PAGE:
As the chemistry of our oceans change due to global warming, many small island communities are feeling the effects upon their main source of food…Fish!
The ironic situation of the dwindling seafood supply is that the small countries that will be most effected have done the least to contribute to the problem.
As seafood supplies continue to drop around the globe many small islands are starting to feel the result of climate change. Ocean acidification combined with over fishing is having a devastating effect upon our oceans.
It has been estimated by scientists that there will be no fish left in the ocean by 2048.
Small nations to be hit hardest by ocean acidification
Food security problems caused by climate change and ocean acidification will hit small island and coastal nations hardest, environmental group Oceana said on Monday.
The Comoros islands in the Indian Ocean headed the non-profit group’s rankings of nations most vulnerable to the combined effects of higher carbon dioxide emissions and ocean temperatures, and the increasing acidity of the world’s water.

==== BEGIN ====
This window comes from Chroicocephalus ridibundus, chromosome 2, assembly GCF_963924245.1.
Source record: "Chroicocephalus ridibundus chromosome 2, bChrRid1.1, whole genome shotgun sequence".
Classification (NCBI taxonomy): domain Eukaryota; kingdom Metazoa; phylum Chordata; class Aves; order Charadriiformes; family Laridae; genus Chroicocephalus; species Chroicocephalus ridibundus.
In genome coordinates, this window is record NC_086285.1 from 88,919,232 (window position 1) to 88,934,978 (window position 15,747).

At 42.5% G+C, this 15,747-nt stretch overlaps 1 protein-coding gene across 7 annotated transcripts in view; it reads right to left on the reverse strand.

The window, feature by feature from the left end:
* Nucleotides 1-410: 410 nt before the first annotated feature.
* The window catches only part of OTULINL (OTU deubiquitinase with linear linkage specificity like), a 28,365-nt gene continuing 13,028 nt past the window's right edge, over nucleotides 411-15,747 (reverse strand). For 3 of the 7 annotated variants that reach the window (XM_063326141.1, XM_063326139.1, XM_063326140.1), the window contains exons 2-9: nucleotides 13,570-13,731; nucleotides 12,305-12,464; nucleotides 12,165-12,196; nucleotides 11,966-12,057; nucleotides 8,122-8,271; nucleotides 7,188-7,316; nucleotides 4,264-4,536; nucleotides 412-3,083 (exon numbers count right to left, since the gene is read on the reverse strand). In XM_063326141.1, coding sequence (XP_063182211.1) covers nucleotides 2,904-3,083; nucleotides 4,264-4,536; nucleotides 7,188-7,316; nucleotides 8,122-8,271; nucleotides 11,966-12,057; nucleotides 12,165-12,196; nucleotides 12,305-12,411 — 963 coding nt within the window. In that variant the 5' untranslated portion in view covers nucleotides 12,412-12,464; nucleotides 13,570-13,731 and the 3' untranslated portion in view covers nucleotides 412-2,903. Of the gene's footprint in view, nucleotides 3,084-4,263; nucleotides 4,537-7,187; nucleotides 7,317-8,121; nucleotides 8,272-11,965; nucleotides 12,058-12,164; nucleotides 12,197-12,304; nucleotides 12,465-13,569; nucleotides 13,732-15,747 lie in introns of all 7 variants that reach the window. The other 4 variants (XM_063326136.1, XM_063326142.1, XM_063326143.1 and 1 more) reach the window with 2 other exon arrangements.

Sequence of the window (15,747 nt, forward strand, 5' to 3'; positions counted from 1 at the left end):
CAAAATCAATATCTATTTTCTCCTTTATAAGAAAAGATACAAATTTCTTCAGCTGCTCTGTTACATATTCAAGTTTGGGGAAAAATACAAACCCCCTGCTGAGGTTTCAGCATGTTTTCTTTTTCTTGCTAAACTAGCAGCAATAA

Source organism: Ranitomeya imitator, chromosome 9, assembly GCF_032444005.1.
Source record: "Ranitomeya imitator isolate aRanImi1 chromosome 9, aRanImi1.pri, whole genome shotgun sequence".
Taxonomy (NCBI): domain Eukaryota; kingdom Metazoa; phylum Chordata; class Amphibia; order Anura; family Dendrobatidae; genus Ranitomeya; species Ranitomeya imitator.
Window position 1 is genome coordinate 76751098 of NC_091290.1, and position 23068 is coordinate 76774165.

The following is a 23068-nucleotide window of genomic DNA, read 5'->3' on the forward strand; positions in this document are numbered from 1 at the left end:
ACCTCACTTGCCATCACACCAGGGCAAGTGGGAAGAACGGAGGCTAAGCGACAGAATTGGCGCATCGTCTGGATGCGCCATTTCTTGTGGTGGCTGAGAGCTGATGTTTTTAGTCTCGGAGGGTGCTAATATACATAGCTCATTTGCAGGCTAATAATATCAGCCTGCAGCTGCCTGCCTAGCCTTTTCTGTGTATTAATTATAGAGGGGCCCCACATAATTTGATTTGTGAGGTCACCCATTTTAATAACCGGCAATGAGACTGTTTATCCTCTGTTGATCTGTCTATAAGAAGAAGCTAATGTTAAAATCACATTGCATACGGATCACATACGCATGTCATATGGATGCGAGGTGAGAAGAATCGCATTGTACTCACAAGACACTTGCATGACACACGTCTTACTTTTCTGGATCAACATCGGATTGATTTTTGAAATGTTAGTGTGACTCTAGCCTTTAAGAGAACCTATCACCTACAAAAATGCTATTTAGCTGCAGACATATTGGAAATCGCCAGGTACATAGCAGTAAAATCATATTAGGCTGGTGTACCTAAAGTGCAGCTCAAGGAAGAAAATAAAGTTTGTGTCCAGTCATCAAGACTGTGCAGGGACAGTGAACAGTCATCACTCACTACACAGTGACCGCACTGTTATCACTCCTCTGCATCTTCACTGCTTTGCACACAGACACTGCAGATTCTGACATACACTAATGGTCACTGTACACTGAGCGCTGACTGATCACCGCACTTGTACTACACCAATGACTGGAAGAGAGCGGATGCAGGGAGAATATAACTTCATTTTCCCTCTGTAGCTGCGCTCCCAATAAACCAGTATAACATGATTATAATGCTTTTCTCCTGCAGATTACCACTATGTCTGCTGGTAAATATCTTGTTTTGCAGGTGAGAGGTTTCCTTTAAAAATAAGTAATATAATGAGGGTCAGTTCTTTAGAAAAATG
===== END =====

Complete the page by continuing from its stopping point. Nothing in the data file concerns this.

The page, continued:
Nations that depend heavily on seafood as a source of protein may face increased food insecurity, with shellfish like oysters, clams and mussels particularly vulnerable, it said.
Togo, the Cook Islands, Kirbati, and Eritrea rounded out the report’s top five.
“Most of the nations that will suffer have done very little to cause climate change,” the study’s author, marine scientist Matthew Huelsenbeck, said, noting those hardest hit rely on small-scale fishermen who are not equipped to chase retreating fish into colder, deeper, and more distant waters.
The report coincided with the third ‘Symposium on the Ocean in a High CO2 World’ in the Californian coastal town of Monterey, which is addressing increased ocean acidification.
Read more: SMH
Warming climate, changing ocean chemistry threaten seafood-dependent countries
More than a billion people, many of then the poorest in the world, rely on fish and shellfish to survive. Their food supply is threatened by changes in the ocean wrought by carbon emissions: a second line problem of global warming.
A new report from the international environmental group Oceana describes how climate change is affecting the seas and making food from it more scarce in vulnerable nations.
The dual climate threats to ocean-based food security are temperature and chemistry. Temperature changes where fish live: in a warming ocean, generally, fish head away from the tropics and shallow waters, looking for the right temperatures in which they can feed and breed. It can also drive fish toward unexpected predators and make them invasive species, destabilizing ecological balance in different regions.
Read more: SPCR.org